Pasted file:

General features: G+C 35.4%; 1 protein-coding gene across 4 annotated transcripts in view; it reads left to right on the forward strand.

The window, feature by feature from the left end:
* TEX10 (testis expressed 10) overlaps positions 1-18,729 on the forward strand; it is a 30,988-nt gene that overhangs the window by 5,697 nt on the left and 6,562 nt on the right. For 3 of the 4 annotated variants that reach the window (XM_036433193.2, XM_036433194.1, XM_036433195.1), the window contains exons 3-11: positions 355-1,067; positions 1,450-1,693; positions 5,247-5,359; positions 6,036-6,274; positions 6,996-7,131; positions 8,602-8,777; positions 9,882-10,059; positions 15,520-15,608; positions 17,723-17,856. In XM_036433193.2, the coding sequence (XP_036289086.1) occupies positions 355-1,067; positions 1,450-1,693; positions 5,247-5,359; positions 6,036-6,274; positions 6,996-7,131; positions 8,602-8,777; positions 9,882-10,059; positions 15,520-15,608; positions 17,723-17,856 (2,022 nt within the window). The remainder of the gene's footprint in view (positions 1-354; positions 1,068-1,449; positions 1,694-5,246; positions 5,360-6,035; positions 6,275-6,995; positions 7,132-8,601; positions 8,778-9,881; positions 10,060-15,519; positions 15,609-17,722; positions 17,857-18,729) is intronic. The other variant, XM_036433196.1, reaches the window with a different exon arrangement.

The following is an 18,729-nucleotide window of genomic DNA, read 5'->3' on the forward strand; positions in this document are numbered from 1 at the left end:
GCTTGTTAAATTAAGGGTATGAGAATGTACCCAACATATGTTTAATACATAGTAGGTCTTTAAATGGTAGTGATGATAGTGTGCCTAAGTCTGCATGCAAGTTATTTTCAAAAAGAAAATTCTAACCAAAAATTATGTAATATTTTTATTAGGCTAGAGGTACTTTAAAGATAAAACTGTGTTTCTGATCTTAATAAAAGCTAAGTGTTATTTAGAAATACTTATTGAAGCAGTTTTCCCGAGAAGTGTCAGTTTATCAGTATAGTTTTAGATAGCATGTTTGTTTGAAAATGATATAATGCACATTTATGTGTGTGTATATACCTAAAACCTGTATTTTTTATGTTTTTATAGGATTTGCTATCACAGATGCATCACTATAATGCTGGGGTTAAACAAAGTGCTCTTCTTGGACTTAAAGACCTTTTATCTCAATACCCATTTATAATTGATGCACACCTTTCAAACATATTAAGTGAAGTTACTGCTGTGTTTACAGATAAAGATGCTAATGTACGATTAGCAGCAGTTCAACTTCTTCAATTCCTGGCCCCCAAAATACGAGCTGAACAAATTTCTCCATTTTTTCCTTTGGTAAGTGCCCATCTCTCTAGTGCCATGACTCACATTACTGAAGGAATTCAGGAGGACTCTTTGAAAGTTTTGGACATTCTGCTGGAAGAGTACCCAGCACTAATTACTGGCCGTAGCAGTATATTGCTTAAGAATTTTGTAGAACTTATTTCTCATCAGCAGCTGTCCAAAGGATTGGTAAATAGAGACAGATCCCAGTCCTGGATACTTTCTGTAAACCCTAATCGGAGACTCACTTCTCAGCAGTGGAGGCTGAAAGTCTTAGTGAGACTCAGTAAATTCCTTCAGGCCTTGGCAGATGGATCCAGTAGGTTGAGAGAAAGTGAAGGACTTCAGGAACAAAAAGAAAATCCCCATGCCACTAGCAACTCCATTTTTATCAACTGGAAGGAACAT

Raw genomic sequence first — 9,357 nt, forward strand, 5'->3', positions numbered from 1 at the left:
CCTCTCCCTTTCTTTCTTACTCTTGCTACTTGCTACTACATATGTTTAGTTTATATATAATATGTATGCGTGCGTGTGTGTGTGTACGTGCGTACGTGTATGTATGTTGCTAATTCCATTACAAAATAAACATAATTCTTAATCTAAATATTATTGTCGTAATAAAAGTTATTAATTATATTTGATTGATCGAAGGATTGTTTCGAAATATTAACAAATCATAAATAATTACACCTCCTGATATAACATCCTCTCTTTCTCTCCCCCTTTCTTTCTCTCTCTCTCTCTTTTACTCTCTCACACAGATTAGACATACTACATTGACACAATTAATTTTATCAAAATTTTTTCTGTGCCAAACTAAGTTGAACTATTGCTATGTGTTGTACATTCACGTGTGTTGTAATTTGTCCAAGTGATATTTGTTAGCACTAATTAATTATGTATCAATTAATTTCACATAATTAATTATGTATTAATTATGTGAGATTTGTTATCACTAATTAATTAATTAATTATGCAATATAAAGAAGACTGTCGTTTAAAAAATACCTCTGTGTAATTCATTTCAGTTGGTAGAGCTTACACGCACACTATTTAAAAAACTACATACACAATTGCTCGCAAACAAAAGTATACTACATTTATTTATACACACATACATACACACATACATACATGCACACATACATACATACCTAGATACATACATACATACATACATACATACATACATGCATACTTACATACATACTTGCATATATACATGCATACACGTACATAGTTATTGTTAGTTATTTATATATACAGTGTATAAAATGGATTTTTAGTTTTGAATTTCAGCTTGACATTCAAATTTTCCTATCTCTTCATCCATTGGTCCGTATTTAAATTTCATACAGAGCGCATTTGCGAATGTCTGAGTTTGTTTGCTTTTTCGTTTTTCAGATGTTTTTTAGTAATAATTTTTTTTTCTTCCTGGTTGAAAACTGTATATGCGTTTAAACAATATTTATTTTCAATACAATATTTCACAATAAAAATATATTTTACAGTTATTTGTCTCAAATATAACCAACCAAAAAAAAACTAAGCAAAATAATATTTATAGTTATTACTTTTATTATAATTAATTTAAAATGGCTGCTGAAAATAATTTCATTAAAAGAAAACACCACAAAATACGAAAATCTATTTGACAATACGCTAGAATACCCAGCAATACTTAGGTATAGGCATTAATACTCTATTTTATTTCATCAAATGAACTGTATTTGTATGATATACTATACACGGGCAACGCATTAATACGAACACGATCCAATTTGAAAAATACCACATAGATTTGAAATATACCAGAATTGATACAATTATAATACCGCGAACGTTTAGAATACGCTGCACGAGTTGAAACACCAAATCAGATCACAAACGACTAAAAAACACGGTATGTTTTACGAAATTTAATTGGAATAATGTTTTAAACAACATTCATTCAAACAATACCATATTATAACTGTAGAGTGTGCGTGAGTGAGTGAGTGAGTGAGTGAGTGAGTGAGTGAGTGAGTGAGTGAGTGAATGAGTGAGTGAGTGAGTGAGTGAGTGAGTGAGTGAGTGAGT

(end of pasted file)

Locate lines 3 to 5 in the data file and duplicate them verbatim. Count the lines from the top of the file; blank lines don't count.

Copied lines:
* TEX10 (testis expressed 10) overlaps positions 1-18,729 on the forward strand; it is a 30,988-nt gene that overhangs the window by 5,697 nt on the left and 6,562 nt on the right. For 3 of the 4 annotated variants that reach the window (XM_036433193.2, XM_036433194.1, XM_036433195.1), the window contains exons 3-11: positions 355-1,067; positions 1,450-1,693; positions 5,247-5,359; positions 6,036-6,274; positions 6,996-7,131; positions 8,602-8,777; positions 9,882-10,059; positions 15,520-15,608; positions 17,723-17,856. In XM_036433193.2, the coding sequence (XP_036289086.1) occupies positions 355-1,067; positions 1,450-1,693; positions 5,247-5,359; positions 6,036-6,274; positions 6,996-7,131; positions 8,602-8,777; positions 9,882-10,059; positions 15,520-15,608; positions 17,723-17,856 (2,022 nt within the window). The remainder of the gene's footprint in view (positions 1-354; positions 1,068-1,449; positions 1,694-5,246; positions 5,360-6,035; positions 6,275-6,995; positions 7,132-8,601; positions 8,778-9,881; positions 10,060-15,519; positions 15,609-17,722; positions 17,857-18,729) is intronic. The other variant, XM_036433196.1, reaches the window with a different exon arrangement.

The following is an 18,729-nucleotide window of genomic DNA, read 5'->3' on the forward strand; positions in this document are numbered from 1 at the left end:
GCTTGTTAAATTAAGGGTATGAGAATGTACCCAACATATGTTTAATACATAGTAGGTCTTTAAATGGTAGTGATGATAGTGTGCCTAAGTCTGCATGCAAGTTATTTTCAAAAAGAAAATTCTAACCAAAAATTATGTAATATTTTTATTAGGCTAGAGGTACTTTAAAGATAAAACTGTGTTTCTGATCTTAATAAAAGCTAAGTGTTATTTAGAAATACTTATTGAAGCAGTTTTCCCGAGAAGTGTCAGTTTATCAGTATAGTTTTAGATAGCATGTTTGTTTGAAAATGATATAATGCACATTTATGTGTGTGTATATACCTAAAACCTGTATTTTTTATGTTTTTATAGGATTTGCTATCACAGATGCATCACTATAATGCTGGGGTTAAACAAAGTGCTCTTCTTGGACTTAAAGACCTTTTATCTCAATACCCATTTATAATTGATGCACACCTTTCAAACATATTAAGTGAAGTTACTGCTGTGTTTACAGATAAAGATGCTAATGTACGATTAGCAGCAGTTCAACTTCTTCAATTCCTGGCCCCCAAAATACGAGCTGAACAAATTTCTCCATTTTTTCCTTTGGTAAGTGCCCATCTCTCTAGTGCCATGACTCACATTACTGAAGGAATTCAGGAGGACTCTTTGAAAGTTTTGGACATTCTGCTGGAAGAGTACCCAGCACTAATTACTGGCCGTAGCAGTATATTGCTTAAGAATTTTGTAGAACTTATTTCTCATCAGCAGCTGTCCAAAGGATTGGTAAATAGAGACAGATCCCAGTCCTGGATACTTTCTGTAAACCCTAATCGGAGACTCACTTCTCAGCAGTGGAGGCTGAAAGTCTTAGTGAGACTCAGTAAATTCCTTCAGGCCTTGGCAGATGGATCCAGTAGGTTGAGAGAAAGTGAAGGACTTCAGGAACAAAAAGAAAATCCCCATGCCACTAGCAACTCCATTTTTATCAACTGGAAGGAACAT